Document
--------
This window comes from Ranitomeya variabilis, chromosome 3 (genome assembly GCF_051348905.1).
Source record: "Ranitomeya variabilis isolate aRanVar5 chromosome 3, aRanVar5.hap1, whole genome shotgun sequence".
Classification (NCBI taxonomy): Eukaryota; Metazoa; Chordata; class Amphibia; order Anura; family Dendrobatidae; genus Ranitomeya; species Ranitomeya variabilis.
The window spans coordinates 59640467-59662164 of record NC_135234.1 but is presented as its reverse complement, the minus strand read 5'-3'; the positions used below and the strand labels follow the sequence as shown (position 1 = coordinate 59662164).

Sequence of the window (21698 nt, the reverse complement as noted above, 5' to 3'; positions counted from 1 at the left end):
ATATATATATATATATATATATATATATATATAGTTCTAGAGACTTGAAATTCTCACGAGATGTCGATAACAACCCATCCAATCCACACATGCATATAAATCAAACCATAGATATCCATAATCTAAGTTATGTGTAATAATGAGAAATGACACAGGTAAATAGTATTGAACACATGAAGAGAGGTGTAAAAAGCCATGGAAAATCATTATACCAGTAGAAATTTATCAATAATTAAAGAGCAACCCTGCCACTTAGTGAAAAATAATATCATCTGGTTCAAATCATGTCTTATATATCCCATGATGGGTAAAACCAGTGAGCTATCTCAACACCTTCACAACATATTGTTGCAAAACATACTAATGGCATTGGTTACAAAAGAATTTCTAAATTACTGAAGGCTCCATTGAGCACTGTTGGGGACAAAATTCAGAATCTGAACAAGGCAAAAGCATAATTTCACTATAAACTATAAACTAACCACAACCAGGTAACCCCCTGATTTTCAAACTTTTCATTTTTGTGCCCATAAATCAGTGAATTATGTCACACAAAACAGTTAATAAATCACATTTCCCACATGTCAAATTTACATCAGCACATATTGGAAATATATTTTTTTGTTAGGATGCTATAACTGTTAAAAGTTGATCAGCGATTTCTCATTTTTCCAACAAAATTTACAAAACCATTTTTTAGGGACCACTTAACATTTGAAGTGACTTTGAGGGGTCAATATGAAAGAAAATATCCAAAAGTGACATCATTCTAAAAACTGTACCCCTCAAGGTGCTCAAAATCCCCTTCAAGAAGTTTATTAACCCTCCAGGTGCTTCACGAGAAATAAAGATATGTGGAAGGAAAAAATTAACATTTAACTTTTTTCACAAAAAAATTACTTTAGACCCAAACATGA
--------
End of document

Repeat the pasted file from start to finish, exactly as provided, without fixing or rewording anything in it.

This window comes from Ranitomeya variabilis, chromosome 3 (genome assembly GCF_051348905.1).
Source record: "Ranitomeya variabilis isolate aRanVar5 chromosome 3, aRanVar5.hap1, whole genome shotgun sequence".
Classification (NCBI taxonomy): Eukaryota; Metazoa; Chordata; class Amphibia; order Anura; family Dendrobatidae; genus Ranitomeya; species Ranitomeya variabilis.
The window spans coordinates 59640467-59662164 of record NC_135234.1 but is presented as its reverse complement, the minus strand read 5'-3'; the positions used below and the strand labels follow the sequence as shown (position 1 = coordinate 59662164).

Sequence of the window (21698 nt, the reverse complement as noted above, 5' to 3'; positions counted from 1 at the left end):
ATATATATATATATATATATATATATATATATAGTTCTAGAGACTTGAAATTCTCACGAGATGTCGATAACAACCCATCCAATCCACACATGCATATAAATCAAACCATAGATATCCATAATCTAAGTTATGTGTAATAATGAGAAATGACACAGGTAAATAGTATTGAACACATGAAGAGAGGTGTAAAAAGCCATGGAAAATCATTATACCAGTAGAAATTTATCAATAATTAAAGAGCAACCCTGCCACTTAGTGAAAAATAATATCATCTGGTTCAAATCATGTCTTATATATCCCATGATGGGTAAAACCAGTGAGCTATCTCAACACCTTCACAACATATTGTTGCAAAACATACTAATGGCATTGGTTACAAAAGAATTTCTAAATTACTGAAGGCTCCATTGAGCACTGTTGGGGACAAAATTCAGAATCTGAACAAGGCAAAAGCATAATTTCACTATAAACTATAAACTAACCACAACCAGGTAACCCCCTGATTTTCAAACTTTTCATTTTTGTGCCCATAAATCAGTGAATTATGTCACACAAAACAGTTAATAAATCACATTTCCCACATGTCAAATTTACATCAGCACATATTGGAAATATATTTTTTTGTTAGGATGCTATAACTGTTAAAAGTTGATCAGCGATTTCTCATTTTTCCAACAAAATTTACAAAACCATTTTTTAGGGACCACTTAACATTTGAAGTGACTTTGAGGGGTCAATATGAAAGAAAATATCCAAAAGTGACATCATTCTAAAAACTGTACCCCTCAAGGTGCTCAAAATCCCCTTCAAGAAGTTTATTAACCCTCCAGGTGCTTCACGAGAAATAAAGATATGTGGAAGGAAAAAATTAACATTTAACTTTTTTCACAAAAAAATTACTTTAGACCCAAACATGA